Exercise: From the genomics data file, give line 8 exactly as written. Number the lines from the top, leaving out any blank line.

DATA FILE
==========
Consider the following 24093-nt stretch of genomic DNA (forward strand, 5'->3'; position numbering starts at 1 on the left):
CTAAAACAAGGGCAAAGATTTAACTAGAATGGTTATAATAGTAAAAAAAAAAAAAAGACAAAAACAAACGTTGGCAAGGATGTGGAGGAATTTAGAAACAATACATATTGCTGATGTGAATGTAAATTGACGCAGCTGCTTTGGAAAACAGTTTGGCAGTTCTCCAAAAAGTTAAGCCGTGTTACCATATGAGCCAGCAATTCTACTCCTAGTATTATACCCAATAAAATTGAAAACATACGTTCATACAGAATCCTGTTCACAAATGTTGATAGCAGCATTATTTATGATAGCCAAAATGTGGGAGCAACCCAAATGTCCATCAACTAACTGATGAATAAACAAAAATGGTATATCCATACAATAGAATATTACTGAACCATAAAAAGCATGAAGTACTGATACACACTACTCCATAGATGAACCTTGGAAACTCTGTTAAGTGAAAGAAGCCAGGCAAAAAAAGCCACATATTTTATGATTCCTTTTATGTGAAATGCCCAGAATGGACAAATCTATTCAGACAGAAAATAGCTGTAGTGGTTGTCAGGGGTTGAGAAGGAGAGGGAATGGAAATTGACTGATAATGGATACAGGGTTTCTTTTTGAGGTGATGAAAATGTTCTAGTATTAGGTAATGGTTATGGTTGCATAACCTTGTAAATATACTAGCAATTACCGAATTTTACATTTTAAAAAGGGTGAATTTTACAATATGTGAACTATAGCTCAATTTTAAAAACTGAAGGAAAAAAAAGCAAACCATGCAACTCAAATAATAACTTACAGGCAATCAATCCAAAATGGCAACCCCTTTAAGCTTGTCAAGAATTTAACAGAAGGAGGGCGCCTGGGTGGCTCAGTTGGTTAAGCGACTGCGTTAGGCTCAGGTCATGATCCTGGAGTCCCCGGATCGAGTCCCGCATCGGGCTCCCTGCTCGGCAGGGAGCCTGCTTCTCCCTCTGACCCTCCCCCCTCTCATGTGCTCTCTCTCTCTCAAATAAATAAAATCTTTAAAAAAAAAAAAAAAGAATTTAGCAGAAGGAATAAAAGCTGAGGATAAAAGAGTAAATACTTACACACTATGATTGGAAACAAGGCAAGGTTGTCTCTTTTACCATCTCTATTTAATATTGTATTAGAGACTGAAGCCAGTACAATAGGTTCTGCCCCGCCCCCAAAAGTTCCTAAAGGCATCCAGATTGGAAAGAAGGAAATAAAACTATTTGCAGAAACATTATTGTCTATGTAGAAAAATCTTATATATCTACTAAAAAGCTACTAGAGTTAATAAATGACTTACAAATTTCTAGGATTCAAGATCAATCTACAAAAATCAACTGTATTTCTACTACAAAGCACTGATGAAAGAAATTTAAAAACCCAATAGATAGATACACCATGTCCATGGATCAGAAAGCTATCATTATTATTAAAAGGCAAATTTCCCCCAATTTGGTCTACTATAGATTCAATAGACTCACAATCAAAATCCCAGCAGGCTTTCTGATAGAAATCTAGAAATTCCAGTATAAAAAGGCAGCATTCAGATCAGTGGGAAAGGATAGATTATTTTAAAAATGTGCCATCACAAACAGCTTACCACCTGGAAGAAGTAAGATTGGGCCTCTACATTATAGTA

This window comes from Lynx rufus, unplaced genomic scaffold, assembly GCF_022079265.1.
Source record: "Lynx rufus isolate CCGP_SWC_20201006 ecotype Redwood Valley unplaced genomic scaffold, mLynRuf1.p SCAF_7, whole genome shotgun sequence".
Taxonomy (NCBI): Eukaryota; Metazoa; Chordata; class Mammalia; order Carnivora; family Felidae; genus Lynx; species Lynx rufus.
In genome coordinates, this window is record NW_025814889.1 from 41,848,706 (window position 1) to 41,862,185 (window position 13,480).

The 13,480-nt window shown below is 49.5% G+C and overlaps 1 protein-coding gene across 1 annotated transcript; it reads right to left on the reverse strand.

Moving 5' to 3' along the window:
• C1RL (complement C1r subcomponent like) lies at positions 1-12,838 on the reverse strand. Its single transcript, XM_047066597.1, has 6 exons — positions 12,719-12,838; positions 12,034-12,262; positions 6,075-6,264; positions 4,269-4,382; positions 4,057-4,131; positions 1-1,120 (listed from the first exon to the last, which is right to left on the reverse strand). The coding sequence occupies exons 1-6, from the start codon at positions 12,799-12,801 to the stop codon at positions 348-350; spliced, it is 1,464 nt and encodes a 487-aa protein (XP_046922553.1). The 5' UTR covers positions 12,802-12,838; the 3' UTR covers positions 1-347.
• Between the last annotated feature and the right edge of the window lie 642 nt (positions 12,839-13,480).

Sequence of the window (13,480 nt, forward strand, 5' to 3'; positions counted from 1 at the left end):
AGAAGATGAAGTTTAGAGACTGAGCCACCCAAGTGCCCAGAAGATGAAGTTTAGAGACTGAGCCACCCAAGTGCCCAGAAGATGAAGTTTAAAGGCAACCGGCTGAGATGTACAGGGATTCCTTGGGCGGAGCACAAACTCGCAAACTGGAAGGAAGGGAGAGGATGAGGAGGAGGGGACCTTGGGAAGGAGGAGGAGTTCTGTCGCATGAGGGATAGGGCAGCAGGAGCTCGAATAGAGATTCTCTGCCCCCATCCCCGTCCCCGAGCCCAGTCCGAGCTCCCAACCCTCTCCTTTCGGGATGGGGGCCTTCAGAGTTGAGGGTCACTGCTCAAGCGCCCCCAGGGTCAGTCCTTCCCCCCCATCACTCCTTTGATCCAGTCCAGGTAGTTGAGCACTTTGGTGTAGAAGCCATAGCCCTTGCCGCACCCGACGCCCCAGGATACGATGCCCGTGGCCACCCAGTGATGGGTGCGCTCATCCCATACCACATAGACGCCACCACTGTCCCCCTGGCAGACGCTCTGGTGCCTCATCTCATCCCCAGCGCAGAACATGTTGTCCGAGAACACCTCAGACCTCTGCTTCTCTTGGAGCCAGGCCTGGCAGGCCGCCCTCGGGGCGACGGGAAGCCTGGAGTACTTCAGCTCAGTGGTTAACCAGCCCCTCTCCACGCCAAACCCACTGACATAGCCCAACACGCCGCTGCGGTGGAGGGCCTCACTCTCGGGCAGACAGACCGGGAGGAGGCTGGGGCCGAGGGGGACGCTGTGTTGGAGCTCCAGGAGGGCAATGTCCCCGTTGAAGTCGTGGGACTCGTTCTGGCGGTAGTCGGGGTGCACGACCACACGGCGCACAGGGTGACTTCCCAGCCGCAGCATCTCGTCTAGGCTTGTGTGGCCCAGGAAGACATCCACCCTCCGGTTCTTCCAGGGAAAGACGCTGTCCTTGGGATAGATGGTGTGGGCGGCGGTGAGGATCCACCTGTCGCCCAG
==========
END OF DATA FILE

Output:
Moving 5' to 3' along the window: